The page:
Skew-T log-P diagram

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Black and White Skew-T log-P
Color Skew-T log-P diagram. In this image, red lines are isotherms, solid green lines are the potential temperature, and dashed green lines are the equivalent potential temperature; these three all use the temperature scale at the horizontal 1000 mb level near the bottom. The blue lines are the isobars (scale on the left side) and the dashed purple lines are the saturated humidity mixing ratio (scale inside the graph, near the right).

A Skew-T Log-P diagram is one of four thermodynamic diagrams commonly used in weather analysis and forecasting. In 1947, N. Herlofson proposed a modification to the emagram which allows straight, horizontal isobars, and provides for a large angle between isotherms and dry adiabats, similar to that in the tephigram. It was thus more suitable for some of the newer analysis techniques being invented by the United States Air Force.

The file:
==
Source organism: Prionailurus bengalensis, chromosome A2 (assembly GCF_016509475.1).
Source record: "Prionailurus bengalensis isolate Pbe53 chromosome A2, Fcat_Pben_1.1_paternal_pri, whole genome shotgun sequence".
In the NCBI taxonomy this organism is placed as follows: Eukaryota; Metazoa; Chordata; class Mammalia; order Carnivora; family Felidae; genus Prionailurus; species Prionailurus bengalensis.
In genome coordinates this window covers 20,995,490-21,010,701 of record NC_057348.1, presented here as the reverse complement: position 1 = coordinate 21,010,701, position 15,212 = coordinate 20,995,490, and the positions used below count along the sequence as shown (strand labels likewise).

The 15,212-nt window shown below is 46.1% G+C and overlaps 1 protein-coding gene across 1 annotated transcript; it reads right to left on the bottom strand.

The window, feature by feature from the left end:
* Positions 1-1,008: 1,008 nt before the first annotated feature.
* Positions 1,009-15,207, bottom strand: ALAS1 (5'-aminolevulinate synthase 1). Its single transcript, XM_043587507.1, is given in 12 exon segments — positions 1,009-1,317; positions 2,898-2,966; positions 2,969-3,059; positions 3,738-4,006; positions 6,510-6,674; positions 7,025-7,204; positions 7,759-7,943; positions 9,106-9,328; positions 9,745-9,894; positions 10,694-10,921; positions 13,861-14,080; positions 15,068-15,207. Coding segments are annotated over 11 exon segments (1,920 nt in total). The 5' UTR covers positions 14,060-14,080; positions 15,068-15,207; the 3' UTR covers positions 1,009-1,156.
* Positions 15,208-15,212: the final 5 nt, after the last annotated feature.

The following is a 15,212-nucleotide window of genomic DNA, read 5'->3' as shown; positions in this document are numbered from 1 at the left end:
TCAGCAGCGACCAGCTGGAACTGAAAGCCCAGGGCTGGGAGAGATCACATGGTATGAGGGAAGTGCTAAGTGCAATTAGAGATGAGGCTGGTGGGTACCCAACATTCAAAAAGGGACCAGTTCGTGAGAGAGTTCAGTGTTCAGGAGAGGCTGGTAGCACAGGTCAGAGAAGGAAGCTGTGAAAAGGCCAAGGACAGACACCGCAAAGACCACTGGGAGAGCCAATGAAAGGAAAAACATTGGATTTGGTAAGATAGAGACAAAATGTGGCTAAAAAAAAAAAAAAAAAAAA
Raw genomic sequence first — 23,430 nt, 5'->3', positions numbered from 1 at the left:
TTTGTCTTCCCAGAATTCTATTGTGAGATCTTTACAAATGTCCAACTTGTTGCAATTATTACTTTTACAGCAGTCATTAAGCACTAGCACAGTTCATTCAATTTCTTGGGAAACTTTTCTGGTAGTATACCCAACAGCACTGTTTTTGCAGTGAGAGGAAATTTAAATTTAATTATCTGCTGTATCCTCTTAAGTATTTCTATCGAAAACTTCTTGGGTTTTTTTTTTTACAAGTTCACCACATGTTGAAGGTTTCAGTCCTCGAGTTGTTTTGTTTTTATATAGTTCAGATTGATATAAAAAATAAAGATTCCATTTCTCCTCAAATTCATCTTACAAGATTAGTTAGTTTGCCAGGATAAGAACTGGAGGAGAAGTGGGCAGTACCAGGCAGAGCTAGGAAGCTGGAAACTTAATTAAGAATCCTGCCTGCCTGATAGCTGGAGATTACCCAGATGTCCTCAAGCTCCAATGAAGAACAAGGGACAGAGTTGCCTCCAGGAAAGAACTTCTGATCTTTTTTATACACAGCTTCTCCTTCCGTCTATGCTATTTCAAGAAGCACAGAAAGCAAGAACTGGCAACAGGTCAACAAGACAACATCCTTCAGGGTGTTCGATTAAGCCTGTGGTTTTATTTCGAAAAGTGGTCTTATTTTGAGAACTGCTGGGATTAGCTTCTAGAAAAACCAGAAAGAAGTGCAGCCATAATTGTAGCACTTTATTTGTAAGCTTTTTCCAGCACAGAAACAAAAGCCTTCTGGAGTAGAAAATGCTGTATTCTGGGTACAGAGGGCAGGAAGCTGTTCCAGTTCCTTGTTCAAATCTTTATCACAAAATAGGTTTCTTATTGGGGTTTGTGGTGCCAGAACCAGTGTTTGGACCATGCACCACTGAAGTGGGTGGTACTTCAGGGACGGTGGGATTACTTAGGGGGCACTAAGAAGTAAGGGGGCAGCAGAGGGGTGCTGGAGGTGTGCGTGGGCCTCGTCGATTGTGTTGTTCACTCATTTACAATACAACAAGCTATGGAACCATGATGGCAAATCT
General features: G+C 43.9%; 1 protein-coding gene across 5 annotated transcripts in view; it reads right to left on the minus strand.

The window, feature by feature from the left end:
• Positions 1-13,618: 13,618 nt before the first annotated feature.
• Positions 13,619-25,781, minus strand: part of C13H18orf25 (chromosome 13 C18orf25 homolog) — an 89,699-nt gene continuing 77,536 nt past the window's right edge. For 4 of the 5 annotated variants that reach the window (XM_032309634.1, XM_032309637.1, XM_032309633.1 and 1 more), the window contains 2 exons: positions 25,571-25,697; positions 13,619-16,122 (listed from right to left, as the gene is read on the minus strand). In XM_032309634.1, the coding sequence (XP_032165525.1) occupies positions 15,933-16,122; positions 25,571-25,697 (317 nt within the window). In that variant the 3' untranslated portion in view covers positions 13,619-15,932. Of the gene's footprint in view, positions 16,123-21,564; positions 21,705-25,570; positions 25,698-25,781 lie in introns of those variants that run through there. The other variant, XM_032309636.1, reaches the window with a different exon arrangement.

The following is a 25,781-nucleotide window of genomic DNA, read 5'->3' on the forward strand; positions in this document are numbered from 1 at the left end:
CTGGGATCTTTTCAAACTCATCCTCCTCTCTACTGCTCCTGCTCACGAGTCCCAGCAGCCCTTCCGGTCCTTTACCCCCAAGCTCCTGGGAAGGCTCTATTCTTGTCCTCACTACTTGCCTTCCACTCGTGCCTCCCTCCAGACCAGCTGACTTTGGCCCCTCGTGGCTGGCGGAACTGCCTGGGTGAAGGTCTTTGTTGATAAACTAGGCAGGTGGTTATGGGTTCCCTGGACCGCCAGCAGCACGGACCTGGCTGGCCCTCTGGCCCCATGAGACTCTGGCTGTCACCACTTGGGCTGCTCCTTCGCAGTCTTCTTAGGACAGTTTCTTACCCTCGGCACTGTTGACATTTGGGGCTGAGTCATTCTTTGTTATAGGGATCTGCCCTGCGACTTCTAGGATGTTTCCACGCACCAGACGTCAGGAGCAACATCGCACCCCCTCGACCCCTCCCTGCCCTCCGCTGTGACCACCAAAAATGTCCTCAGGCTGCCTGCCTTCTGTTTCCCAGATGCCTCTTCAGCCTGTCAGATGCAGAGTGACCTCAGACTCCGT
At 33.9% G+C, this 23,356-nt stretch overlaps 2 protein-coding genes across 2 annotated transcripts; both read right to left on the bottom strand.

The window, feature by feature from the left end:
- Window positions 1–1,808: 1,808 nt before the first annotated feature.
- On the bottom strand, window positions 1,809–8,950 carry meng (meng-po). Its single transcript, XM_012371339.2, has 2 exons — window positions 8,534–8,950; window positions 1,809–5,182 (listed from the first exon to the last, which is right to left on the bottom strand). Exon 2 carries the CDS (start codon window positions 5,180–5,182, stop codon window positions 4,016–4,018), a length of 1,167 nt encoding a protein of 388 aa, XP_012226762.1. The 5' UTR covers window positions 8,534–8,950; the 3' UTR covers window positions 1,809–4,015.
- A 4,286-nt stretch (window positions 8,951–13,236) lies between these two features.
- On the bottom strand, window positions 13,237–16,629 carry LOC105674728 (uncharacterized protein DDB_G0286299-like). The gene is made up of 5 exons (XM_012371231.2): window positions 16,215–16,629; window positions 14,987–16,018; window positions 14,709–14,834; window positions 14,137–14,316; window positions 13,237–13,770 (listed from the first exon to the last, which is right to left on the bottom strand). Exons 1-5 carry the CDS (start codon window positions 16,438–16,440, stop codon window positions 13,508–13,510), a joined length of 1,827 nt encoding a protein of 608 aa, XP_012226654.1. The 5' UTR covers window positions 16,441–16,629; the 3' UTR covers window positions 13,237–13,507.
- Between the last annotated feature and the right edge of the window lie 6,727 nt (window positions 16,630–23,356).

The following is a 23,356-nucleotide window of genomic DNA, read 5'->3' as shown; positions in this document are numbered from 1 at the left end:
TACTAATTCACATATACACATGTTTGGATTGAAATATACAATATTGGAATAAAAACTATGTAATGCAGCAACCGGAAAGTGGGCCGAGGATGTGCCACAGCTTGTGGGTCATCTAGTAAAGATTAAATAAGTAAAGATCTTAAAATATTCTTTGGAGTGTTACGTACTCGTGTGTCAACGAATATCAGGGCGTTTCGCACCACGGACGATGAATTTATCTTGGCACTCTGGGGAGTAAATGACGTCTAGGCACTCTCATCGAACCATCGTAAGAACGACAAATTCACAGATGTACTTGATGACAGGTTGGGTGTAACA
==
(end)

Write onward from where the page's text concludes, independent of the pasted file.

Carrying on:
The major use for skew-T log-P diagrams is the plotting of radiosonde soundings, which give a vertical profile of the temperature and dew point temperature throughout the troposphere and lower stratosphere. The isopleths on the diagram can then be used to simplify many tedious calculations involved, which were previously performed by hand or not at all. Many skew-T log-P diagrams also include a vertical representation of the wind speed and direction using wind barbs. Important atmospheric characteristics such as saturation, atmospheric instability, and wind shear are critical in severe weather forecasting, by which skew-T log-P diagrams allow for quick visual analysis.

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